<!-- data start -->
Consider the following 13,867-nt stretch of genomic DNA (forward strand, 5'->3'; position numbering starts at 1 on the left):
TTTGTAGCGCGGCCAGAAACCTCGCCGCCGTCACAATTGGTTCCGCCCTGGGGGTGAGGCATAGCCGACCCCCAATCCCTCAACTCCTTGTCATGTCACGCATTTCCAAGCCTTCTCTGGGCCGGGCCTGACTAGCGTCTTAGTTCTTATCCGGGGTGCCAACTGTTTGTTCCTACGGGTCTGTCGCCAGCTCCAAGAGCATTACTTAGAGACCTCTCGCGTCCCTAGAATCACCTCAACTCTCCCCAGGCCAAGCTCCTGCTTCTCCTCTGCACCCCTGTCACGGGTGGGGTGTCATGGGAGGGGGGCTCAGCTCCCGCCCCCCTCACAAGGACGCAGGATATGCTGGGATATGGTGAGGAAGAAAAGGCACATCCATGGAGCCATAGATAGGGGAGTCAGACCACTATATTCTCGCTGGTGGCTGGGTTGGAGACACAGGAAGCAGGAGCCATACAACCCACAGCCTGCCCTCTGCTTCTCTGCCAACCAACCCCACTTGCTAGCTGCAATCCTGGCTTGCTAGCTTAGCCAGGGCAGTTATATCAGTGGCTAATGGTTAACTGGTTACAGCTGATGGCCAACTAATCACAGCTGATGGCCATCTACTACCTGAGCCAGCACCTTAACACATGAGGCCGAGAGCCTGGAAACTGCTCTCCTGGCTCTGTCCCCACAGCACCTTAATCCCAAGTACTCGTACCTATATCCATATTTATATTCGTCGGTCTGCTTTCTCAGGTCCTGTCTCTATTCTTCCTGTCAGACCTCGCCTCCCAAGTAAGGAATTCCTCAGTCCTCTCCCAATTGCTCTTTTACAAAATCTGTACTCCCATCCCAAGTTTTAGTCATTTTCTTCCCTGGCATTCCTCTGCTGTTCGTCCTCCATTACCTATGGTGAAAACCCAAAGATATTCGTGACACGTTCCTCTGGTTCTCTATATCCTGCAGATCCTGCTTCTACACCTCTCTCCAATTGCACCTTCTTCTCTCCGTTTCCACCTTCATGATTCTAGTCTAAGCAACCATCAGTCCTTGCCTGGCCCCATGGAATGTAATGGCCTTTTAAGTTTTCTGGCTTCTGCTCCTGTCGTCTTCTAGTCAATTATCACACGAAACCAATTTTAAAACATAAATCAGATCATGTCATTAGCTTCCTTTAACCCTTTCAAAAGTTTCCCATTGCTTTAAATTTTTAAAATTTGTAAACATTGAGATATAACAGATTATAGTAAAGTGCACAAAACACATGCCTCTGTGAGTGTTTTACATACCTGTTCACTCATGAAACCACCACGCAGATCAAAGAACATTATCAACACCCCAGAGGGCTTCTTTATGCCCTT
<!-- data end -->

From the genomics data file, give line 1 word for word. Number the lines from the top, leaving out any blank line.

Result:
Consider the following 13,867-nt stretch of genomic DNA (forward strand, 5'->3'; position numbering starts at 1 on the left):